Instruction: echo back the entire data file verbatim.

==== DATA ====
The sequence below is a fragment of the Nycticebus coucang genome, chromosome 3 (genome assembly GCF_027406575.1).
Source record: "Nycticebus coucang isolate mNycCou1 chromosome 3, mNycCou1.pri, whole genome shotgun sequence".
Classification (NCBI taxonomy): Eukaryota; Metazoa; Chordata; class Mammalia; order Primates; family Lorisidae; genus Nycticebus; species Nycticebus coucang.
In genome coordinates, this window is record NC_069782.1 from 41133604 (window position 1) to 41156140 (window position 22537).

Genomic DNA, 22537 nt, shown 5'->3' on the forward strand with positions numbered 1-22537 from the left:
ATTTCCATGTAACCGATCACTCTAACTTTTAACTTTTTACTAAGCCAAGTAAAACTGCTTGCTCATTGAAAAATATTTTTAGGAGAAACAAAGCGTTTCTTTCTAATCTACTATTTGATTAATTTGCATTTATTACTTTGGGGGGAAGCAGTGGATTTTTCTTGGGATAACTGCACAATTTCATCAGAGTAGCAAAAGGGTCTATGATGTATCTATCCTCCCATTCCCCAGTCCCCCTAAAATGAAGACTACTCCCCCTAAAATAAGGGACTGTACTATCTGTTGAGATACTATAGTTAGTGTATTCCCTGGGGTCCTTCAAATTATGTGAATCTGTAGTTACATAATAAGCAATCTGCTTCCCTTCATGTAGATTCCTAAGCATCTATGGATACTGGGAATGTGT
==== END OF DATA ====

The sequence below is a fragment of the Nycticebus coucang genome, chromosome 3 (genome assembly GCF_027406575.1).
Source record: "Nycticebus coucang isolate mNycCou1 chromosome 3, mNycCou1.pri, whole genome shotgun sequence".
Classification (NCBI taxonomy): Eukaryota; Metazoa; Chordata; class Mammalia; order Primates; family Lorisidae; genus Nycticebus; species Nycticebus coucang.
In genome coordinates, this window is record NC_069782.1 from 41133604 (window position 1) to 41156140 (window position 22537).

Genomic DNA, 22537 nt, shown 5'->3' on the forward strand with positions numbered 1-22537 from the left:
ATTTCCATGTAACCGATCACTCTAACTTTTAACTTTTTACTAAGCCAAGTAAAACTGCTTGCTCATTGAAAAATATTTTTAGGAGAAACAAAGCGTTTCTTTCTAATCTACTATTTGATTAATTTGCATTTATTACTTTGGGGGGAAGCAGTGGATTTTTCTTGGGATAACTGCACAATTTCATCAGAGTAGCAAAAGGGTCTATGATGTATCTATCCTCCCATTCCCCAGTCCCCCTAAAATGAAGACTACTCCCCCTAAAATAAGGGACTGTACTATCTGTTGAGATACTATAGTTAGTGTATTCCCTGGGGTCCTTCAAATTATGTGAATCTGTAGTTACATAATAAGCAATCTGCTTCCCTTCATGTAGATTCCTAAGCATCTATGGATACTGGGAATGTGT